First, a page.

Each year photographers are invited to submit their photos the Australian Institute of Professional Photography Awards. Thousands of entries are submitted and the judging is done by Australia’s top photographers – it is tough to impress these guys! So, I was very excited to find out that we won a silver, and one silver with distinction at the Australian Institute of Professional Photography Awards.
The silver with distinction missed on out being a gold by a whisker. The photos I entered were from travels I haven been on in the last year. We find that taking time out over the quiet wedding season (winter) to explore and photograph amazing parts of the world leave us inspired and energized for our next season of weddings.
This photo was taken in Hue, Vietnam, at the Thien Mu Pagoda. It was the beginnings of our love for photographing in the rain! This was awarded a silver.
The next photo has quite a story to it. It was during my travels to China in 2011, it was taken in a rural part of Sichuan Province, China. This part of China boarders with Tibet, and is a beautiful, magical area. The culture, food, architecture and people are mostly of Tibetian background, although it is much less touristy. And unlike Tibet, visitors can roam around freely without the need for extra permits and a guide as required in Tibet itself.
To get here I caught a local bus for 14 hours from Chengdu to Danba, via highway which was still under construction. It was amazing going through beautifully landscape meters from a rushing river, via rocky unpaved road, new bridges, and recently blasted tunnels which were not yet paved or anything fancy like that. From Danba to Tagong, it took approximately 4 hours, on 2 minibuses to get there. One of the minibuses involved me basically much sharing a seat with a young Chinese man, whilst a lovely, but extremely large, elderly Tibetan couple, and their bags of shopping also shared our 3 seat row. With about 20cm of space, I held my camera bag sideways on my lap as we bumped along the mountainous roads.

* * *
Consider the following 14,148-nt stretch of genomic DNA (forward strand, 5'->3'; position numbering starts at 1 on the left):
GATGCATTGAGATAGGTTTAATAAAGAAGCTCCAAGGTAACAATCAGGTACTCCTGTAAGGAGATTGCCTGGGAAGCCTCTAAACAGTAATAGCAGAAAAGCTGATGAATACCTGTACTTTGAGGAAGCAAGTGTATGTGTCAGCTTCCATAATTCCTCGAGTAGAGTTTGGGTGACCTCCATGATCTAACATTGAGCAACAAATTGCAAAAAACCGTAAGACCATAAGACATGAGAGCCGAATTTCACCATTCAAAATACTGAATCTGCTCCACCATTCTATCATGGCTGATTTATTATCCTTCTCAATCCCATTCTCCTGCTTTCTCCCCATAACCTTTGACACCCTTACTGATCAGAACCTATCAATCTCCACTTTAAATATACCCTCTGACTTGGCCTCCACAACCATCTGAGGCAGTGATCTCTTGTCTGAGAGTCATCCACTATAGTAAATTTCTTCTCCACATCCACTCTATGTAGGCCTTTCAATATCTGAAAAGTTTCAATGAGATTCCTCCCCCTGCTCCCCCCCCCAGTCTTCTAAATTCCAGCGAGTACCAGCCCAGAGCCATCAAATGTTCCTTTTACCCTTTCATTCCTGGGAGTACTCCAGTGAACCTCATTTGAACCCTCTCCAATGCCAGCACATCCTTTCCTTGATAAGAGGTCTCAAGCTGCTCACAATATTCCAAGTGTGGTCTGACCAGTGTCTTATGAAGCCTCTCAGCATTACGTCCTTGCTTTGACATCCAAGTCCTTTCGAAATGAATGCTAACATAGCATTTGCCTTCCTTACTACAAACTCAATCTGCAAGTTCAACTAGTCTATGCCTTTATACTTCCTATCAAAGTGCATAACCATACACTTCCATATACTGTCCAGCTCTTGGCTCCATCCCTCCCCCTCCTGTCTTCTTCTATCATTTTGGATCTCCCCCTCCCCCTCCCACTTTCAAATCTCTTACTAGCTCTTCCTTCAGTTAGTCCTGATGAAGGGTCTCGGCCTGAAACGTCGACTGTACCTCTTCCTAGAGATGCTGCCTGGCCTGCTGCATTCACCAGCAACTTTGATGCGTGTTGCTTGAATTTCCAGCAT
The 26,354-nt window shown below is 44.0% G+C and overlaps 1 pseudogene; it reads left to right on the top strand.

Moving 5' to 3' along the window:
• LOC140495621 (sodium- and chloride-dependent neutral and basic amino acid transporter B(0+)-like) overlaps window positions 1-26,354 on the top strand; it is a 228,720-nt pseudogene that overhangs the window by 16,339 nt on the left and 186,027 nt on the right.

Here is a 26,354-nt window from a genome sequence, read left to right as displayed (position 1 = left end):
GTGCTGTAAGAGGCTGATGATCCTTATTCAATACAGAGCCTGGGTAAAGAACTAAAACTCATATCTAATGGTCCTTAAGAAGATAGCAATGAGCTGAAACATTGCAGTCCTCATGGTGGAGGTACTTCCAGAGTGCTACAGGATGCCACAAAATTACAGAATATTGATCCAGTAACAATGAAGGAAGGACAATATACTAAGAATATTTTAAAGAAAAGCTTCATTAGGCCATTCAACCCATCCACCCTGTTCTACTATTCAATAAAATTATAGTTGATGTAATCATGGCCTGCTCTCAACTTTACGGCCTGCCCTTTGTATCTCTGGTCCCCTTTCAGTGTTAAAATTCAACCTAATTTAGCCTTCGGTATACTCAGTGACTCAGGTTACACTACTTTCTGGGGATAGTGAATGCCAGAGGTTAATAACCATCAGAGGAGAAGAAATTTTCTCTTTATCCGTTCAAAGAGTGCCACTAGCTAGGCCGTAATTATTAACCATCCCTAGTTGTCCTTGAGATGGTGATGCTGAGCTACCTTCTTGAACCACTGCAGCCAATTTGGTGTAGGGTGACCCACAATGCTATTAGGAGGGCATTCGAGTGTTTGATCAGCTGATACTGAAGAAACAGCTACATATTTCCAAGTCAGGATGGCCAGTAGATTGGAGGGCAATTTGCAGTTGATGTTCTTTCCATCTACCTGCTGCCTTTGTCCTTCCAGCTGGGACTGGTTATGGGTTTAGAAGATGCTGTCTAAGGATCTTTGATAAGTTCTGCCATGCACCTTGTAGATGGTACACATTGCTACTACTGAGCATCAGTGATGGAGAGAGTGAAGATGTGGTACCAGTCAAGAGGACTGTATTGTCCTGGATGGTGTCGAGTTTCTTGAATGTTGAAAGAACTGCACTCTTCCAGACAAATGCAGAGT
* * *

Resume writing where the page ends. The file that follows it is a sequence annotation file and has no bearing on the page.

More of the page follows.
From Tagong, we followed some vague instructions to hike to this fabulous monastery A stray dog followed us all the way, when we reached the area we first met the nuns from Ana Gopha the nunnery. The hike was only meant to take 3 hours, but I think we zigzagged a little, as it was more like 4 hours across the grassy hills. With a couple of river crossings on the way.
When we stumbled upon the village the Nuns welcomed us where we sung, danced and played some games. We hiked a little more to the monastery down the hill, which is where this photo is taken, as the monks showed us around. I hiked back to the Ana Gopha later in the evening, to find that the one convenience store had already closed. I asked a nun where I could eat, and she invited me in. I ate with the nuns, they brought me a bucket of warm water to wash in, and insisted I stay the night. Despite having booked a simple room in the guesthouse above the convinced store, the nuns insisted I not walk the 20 minutes over there as I might get eaten by the dogs that are guarding the livestock over night.
The nuns and I stayed up late chatting… well trying to communicate. They laughed at me in the morning when I complained my hair was messy and their shaved heads were perfect, and in broken English, and my broken Chinese they offered to shave my head. We cooked in the stove in the middle of the room about 30cm from my bed. I was awaken at sunrise to the eldest nun in the dorm singing, for about half an hour which was the best alarm clock ever. As I brushed my teeth leaning over the ditch out front of their hut, I tried to squeeze the last drop of toothpaste out of my Colgate tube. Five minutes later, the eldest nun returned with a brand new tube of Colgate, which she insisted I keep… which was crazy as we were in the middle of nowhere, there wasn’t even running water, sewerage or electricity but they had supplies of Colgate! That’s what I get up to when I’m not photographing weddings!
So, I’m glad that I don’t just love this photos because of the story behind it… the judges have decided :) It was awarded silver with distinction.